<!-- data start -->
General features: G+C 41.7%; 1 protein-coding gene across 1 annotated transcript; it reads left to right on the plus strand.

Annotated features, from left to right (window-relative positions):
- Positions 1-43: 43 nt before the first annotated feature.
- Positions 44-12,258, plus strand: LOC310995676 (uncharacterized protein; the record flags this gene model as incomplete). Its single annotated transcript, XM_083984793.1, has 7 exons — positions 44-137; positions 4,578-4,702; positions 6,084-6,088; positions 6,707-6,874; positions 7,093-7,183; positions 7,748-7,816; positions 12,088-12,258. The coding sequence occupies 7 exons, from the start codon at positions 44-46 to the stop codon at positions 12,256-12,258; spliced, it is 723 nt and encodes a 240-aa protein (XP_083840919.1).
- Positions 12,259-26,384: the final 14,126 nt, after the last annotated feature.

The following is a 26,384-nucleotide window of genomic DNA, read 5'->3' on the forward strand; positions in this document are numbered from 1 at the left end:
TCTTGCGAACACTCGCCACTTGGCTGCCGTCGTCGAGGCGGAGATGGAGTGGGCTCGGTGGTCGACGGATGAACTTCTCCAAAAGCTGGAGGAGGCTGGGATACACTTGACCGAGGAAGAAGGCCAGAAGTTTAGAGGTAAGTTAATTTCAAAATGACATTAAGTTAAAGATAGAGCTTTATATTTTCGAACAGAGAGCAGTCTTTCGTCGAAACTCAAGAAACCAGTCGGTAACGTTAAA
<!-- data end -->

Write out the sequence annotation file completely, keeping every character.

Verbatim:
General features: G+C 41.7%; 1 protein-coding gene across 1 annotated transcript; it reads left to right on the plus strand.

Annotated features, from left to right (window-relative positions):
- Positions 1-43: 43 nt before the first annotated feature.
- Positions 44-12,258, plus strand: LOC310995676 (uncharacterized protein; the record flags this gene model as incomplete). Its single annotated transcript, XM_083984793.1, has 7 exons — positions 44-137; positions 4,578-4,702; positions 6,084-6,088; positions 6,707-6,874; positions 7,093-7,183; positions 7,748-7,816; positions 12,088-12,258. The coding sequence occupies 7 exons, from the start codon at positions 44-46 to the stop codon at positions 12,256-12,258; spliced, it is 723 nt and encodes a 240-aa protein (XP_083840919.1).
- Positions 12,259-26,384: the final 14,126 nt, after the last annotated feature.

The following is a 26,384-nucleotide window of genomic DNA, read 5'->3' on the forward strand; positions in this document are numbered from 1 at the left end:
TCTTGCGAACACTCGCCACTTGGCTGCCGTCGTCGAGGCGGAGATGGAGTGGGCTCGGTGGTCGACGGATGAACTTCTCCAAAAGCTGGAGGAGGCTGGGATACACTTGACCGAGGAAGAAGGCCAGAAGTTTAGAGGTAAGTTAATTTCAAAATGACATTAAGTTAAAGATAGAGCTTTATATTTTCGAACAGAGAGCAGTCTTTCGTCGAAACTCAAGAAACCAGTCGGTAACGTTAAA